A Beginner's Guide on Cannabis 101

What’s all the buzz about cannabis?

While the existence of cannabis is well-known, people keep learning new information about the plant and how it works. As cannabis becomes more widely legalized around the US, you may want to learn more. Whether you’re a beginner or not, there’s more to this plant than most people know.

In the US so far, 20 states have legalized both medical and recreational cannabis and 48 states have at least decriminalized the substance. More US adults currently use cannabis daily because 77% live in states where it has been legalized to some extent. In addition, the legal cannabis market is expected to reach $33 billion in 2022 – a 32% increase from the previous year.

If you’re reading this guide, you may be looking to learn more about cannabis. Whether you’re wondering which type to buy in legalized states, the history, or how cannabis works (hint: it’s not what you think!), our guide has you covered.

What is Cannabis?

The definition of cannabis, according to the Alcohol and Drug Association, is simply “a cannabinoid drug” that comes from the Cannabis Sativa plant, which belongs to the family Cannabaceae. This plant family also includes hop (yes, the same hop used in beer).

Even in ancient times, the Cannabis Sativa plant was known to have psychoactive and other effects on humans and was used for medical, recreational, and religious purposes.

Marijuana, hemp, cannabis are names used for the same plant, but with various purposes. There’s a reason the names in use for this plant are changing; much of it has to do with education and shifting legalities, which have a tumultuous history. At one point, cannabis was banned from academic study.

Cannabis interacts with the endocannabinoid system (ECS) in humans, a system that was only discovered in 1988. We’ll cover more around the ECS later in this guide.

The Cannabis plant is grown and bred in various subvarieties, which gives each distinguishing features like varying appearances and effects. The effects of cannabis on humans is largely thanks to terpenes, which are the aromatic compounds essential oils are made from.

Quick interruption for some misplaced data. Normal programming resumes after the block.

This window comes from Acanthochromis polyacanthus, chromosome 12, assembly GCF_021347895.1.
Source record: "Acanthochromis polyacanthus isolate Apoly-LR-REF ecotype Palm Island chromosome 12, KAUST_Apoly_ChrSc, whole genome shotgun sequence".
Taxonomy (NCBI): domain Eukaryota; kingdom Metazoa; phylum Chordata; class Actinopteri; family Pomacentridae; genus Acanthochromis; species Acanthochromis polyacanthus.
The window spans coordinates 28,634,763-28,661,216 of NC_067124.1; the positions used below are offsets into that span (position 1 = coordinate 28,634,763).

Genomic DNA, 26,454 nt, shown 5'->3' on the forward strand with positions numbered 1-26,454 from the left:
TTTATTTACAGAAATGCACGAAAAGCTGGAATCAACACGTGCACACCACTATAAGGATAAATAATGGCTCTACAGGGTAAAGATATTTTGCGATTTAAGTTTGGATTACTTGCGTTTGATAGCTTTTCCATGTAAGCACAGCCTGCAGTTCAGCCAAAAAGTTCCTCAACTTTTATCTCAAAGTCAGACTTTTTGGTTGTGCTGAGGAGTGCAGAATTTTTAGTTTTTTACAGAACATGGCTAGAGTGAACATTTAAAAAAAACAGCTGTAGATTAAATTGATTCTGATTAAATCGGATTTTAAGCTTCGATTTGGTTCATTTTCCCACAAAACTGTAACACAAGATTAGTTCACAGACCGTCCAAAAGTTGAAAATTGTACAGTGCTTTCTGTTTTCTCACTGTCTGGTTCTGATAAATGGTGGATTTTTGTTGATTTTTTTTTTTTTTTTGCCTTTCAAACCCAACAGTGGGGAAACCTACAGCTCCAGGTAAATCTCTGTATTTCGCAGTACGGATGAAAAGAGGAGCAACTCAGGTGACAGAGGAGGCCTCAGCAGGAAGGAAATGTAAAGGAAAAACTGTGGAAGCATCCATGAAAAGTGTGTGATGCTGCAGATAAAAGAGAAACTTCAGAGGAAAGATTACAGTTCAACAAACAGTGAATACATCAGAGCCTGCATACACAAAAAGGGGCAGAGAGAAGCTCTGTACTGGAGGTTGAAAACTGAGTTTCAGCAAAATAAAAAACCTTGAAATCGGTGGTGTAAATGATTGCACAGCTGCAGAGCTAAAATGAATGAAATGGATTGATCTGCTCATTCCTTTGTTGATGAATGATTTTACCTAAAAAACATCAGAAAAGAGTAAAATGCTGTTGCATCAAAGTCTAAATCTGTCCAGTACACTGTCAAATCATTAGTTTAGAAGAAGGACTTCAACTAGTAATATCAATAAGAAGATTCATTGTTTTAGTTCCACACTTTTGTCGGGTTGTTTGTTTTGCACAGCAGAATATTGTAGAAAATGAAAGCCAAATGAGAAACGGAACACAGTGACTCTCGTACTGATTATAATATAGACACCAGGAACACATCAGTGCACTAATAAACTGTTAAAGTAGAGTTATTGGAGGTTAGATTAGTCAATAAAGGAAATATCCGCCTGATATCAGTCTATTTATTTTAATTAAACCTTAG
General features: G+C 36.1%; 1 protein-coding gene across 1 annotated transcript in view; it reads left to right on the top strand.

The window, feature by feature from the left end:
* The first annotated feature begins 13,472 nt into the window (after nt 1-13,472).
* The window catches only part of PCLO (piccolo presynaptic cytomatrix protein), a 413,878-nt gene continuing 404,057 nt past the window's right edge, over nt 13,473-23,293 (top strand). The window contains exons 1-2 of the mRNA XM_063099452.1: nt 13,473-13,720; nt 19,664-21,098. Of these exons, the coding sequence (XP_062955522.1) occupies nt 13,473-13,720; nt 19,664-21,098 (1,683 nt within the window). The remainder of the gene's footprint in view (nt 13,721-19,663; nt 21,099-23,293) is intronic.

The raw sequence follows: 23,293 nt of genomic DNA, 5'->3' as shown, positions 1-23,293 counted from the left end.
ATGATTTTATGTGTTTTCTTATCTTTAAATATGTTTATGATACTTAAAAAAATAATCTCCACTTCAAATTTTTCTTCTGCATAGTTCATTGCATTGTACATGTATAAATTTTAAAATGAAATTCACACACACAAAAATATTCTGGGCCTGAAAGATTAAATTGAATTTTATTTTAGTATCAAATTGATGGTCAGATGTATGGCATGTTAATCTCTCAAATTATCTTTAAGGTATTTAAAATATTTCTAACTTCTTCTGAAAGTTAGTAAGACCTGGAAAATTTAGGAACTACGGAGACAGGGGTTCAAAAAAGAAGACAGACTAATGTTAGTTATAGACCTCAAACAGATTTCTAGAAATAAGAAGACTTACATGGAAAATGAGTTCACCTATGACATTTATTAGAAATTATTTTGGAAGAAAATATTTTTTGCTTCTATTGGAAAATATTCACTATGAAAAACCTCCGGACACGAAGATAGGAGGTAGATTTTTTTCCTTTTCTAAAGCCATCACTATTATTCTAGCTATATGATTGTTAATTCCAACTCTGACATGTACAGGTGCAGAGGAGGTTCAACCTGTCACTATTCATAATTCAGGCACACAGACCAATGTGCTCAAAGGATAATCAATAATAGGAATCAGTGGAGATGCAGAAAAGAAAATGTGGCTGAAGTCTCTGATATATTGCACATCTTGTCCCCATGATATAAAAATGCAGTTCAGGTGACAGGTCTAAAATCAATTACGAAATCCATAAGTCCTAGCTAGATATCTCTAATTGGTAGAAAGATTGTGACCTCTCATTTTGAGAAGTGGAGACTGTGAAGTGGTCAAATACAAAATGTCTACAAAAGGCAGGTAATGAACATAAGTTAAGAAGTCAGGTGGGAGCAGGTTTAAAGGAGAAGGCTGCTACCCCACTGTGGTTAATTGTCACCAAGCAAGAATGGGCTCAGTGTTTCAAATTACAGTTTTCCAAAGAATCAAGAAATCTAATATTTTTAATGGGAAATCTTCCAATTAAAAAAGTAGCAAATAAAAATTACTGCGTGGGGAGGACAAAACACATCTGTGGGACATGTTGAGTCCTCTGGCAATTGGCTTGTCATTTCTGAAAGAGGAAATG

Cannabis or Marijuana? What’s the difference?

There are many words for the cannabis plant besides marijuana and cannabis, including yarndi, pot, weed, hash, bud, flower, dope, ganja, joint, stick, chronic, cone, choof, mull, 420, dabs, dabbing, and BHO.

While Marijuana and Cannabis come from the same plant, each has different amounts of certain chemical compounds. Here’s how they’re different:

“Cannabis” is a catch-all for anything that comes from the Cannabis Sativa plant.

“Marijuana” in the US refers to cannabis that contains more than 0.3% THC (tetrahydrocannabinol), the psychoactive compound in the plant that gives people a high (anything less than 0.3% THC is referred to as “industrial hemp” and is legal.)


Where are the origins of cannabis use?

Cannabis is thought to have originated in Central Asia, but it also existed in other parts of the world in ancient times. Here’s what we know about the origins of cannabis use:

In Central Asia:

People used cannabis to make clothing, rope, paper and food. Archaeological excavations found textile fragments made with cannabis fibers from right after the Ice Age.

The first written record of cannabis in China is 5000 years old from Emperor Chen Nong, the “father of Chinese agriculture”. The Chinese character “Ma” was designed to resemble the way people dried cannabis.

Archaeologists discovered evidence of cannabis with higher THC levels, along with vessels like wooden braziers, in a 2500-year-old cemetery that the Sogdian people in China used. These people were followers of Zoroastrianism, an ancient Persian religion whose written records tell about using cannabis to get high.

In the Middle East: